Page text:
Tommy came home for lunch break every Monday through Friday at 12:00PM. The meat packing plant was a 13 minute bike ride from his house, and if he pedaled really hard he could make it in 11. This left Tommy with 28 minutes to enjoy his lunch. Today was Wednesday and he was running several minutes behind his normal schedule. His shoelace had come untied while riding his bicycle and it tangled up in the gears. It had taken Tommy approximately 3 minutes and 30 seconds to untangle the lace and another minute to tie his shoe. He tied it in a double knot. By the time he arrived at home he was very hungry and was looking forward to the meatloaf sandwich his mother had promised him at breakfast. He would only have 22 minutes and to enjoy it.
A lot of people might find it strange that at the age of 44 Tommy was still living at home, but he didn’t care what other people thought. When his father passed away 27 years earlier, Tommy didn’t have the heart to leave her. When anyone asked, he would always reply, “Why would I move out? I have free rent and the best roommate in the whole world.” When Tommy put it like this, no one asked any more questions.
Tommy locked his bike to the banister along the front steps of his mother’s house as he did every day. He took the 6 stairs leading up to the porch 2 at a time. After all, he had to make up for the 3 minutes and 30 seconds he had spent untangling and tying his shoe. When he arrived at the front door he noticed that the white paint had started to peel. On Saturday, after sleeping in to 9:45 AM, he would repaint the door .
Tommy fished the old skeleton key out of the front pocket of his size 42 slacks and inserted it quickly into the lock. As he turned it to the left and heard that satisfying clack that doors make when their locking mechanism is working just perfectly, he smiled to himself. Even if he was running behind schedule, life was pretty darn good.
“Mom, I’m home!” he shouted. “Sorry I’m late. You’re not going to believe what happened!”
He walked into the kitchen expecting to see his mother standing at the counter, just finishing up his meatloaf sandwich, but she was nowhere in site.
“Mom!” He yelled again. “Where are you?”
There was no response.
Tommy walked into the living room, starting to get irritated as he already only had 22 minutes to enjoy his lunch and that time was rapidly decreasing. Then he saw her. She was face down in the center of the living room. Not moving. Not breathing. He rushed to her side and rolled her over on her back. Her cold dead eyes stared up at him. He took a deep breath in and out before speaking.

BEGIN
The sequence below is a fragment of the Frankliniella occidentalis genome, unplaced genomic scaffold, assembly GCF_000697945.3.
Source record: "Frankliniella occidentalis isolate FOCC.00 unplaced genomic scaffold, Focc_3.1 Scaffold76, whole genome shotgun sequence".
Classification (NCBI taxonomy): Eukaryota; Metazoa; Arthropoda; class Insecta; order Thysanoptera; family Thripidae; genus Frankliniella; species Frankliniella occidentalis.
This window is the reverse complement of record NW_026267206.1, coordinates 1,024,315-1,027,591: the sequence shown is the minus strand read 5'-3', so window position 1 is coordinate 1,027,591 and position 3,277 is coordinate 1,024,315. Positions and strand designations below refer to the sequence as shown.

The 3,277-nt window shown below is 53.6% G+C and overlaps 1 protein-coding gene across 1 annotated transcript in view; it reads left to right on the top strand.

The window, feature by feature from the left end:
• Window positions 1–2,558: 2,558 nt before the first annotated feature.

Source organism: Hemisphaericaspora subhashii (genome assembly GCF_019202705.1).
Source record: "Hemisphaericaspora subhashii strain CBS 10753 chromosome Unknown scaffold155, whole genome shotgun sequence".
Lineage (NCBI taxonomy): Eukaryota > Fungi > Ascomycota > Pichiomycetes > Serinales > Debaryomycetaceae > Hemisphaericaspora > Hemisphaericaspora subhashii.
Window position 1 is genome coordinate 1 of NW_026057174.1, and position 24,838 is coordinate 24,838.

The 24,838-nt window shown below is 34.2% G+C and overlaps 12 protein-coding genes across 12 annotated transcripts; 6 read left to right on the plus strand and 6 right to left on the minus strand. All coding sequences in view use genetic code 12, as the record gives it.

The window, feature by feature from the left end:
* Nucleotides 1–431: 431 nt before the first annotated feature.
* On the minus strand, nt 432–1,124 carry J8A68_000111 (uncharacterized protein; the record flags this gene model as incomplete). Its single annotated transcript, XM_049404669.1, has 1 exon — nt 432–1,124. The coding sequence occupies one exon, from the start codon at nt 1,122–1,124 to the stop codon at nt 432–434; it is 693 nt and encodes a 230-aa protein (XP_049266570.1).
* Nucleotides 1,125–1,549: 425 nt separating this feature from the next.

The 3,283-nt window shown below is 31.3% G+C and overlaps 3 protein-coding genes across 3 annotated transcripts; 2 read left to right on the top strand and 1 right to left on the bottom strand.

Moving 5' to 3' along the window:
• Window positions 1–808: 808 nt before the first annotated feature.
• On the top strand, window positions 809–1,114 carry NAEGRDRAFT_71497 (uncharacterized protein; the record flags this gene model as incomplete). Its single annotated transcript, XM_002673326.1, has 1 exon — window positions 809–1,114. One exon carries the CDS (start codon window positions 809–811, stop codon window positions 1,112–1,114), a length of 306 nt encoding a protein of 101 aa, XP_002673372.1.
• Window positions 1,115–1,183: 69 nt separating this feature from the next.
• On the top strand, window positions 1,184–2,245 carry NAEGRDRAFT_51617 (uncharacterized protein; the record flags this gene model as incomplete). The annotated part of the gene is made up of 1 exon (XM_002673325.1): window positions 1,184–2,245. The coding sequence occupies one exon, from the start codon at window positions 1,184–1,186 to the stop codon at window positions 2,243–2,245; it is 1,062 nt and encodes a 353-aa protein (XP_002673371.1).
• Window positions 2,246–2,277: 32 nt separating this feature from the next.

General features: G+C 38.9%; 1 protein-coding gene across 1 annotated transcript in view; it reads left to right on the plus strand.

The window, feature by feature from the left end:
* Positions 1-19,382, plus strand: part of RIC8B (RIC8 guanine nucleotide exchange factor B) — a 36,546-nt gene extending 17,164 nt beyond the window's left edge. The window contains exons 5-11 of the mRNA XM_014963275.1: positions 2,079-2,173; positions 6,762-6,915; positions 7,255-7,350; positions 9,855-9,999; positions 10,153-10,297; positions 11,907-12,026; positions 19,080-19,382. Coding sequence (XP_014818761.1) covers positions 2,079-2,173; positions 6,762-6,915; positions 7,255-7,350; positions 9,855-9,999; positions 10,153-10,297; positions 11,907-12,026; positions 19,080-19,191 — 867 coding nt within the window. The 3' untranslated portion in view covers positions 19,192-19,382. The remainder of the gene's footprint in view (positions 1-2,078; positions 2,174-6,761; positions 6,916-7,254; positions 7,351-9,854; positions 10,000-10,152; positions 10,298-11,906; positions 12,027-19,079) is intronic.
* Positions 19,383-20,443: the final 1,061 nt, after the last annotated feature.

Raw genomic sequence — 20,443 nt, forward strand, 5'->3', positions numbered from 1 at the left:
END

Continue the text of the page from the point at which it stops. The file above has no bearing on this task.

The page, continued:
“Mom,” he said, “I thought you were going to make me a meatloaf sandwich for lunch today. You said so at breakfast. I would appreciate it if you hurried. I only have 19 minutes to eat now and then I have to get back to work.”
The corpse lay still in the center of the living room and Tommy stood back up and began to pace back and forth trying to figure out what he was going to do. He had never made a sandwich before, but it couldn’t be that difficult. He had watched his mother make thousands of sandwiches in the past.
Tommy went back into the kitchen and opened the refrigerator. Sure enough, he found the meatloaf wrapped in cellophane and the bread was where it always was, in the bread box on the counter. He opened the drawer next to the stove and found a butter knife. He took 2 pieces of bead out of the bag and set them on the counter. He unwrapped the meatloaf from the cellophane and cut off a big piece. He smiled as he did this, thinking to himself, ‘Mom would never let me have a piece this big.’ He put the giant piece of meatloaf on a plate and then put the plate into the microwave. He rotated the dial on the microwave to 2 minutes. As the microwave hummed, be began to smell the delicious meatloaf. Tommy sure was hungry. He spread mayonnaise on the bread and then added a liberal amount of ketchup. More ketchup than his mother would have allowed. He then took the steaming piece of meatloaf out of the microwave slapped it between the two pieces of bread and took a big bite.
Tommy looked at the clock on the wall. He would have to eat quickly if he was going to make it back to work in time. After all, he only had 13 minutes now before he had to get back on his bike or he would be late. He finished the meatloaf sandwich and opened the refrigerator for something to drink.
Tommy grabbed the gallon jug of milk and twisted off the blue cap. He drank directly out of the carton. The cold milk tasted better than he ever could have imagined. It tasted way better than it tasted out of a glass. ‘From now on,’ Tommy thought to himself, ‘I’m always going to drink out of the carton.’
Tommy had finished his lunch in record time and was out the door with 3 minutes to spare. He skipped down the steps and unlocked his bike. With a full belly, and a smile on his face, he road leisurely back to work.
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